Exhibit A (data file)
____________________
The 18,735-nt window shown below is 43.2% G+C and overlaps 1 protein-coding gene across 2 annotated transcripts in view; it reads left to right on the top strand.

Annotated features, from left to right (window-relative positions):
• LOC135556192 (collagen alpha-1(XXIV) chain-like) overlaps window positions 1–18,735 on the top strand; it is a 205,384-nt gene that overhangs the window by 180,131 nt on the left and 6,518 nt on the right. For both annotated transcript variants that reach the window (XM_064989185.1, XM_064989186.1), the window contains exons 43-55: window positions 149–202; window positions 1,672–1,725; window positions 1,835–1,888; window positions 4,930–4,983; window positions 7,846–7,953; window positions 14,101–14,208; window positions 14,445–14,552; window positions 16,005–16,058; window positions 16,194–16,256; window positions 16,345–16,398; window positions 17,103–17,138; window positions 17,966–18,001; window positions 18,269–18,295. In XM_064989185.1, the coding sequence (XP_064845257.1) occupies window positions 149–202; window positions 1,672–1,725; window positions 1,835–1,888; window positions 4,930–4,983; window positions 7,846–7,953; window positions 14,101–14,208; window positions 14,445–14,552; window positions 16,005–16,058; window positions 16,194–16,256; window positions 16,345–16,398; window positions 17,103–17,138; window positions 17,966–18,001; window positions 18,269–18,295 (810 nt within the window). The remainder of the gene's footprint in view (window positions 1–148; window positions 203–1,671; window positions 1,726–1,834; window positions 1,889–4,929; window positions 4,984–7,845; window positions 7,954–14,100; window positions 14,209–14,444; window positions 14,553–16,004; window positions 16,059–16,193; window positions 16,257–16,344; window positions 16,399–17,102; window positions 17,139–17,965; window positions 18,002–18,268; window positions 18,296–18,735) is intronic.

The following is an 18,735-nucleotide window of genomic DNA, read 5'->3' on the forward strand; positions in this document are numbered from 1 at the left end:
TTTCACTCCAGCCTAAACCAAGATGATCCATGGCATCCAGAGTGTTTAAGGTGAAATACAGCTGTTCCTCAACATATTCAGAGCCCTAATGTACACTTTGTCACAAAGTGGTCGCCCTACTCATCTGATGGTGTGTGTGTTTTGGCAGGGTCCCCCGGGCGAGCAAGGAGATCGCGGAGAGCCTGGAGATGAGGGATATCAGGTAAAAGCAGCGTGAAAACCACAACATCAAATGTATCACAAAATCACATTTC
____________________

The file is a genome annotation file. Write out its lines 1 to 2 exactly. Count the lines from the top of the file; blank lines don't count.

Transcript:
The 18,735-nt window shown below is 43.2% G+C and overlaps 1 protein-coding gene across 2 annotated transcripts in view; it reads left to right on the top strand.

Annotated features, from left to right (window-relative positions):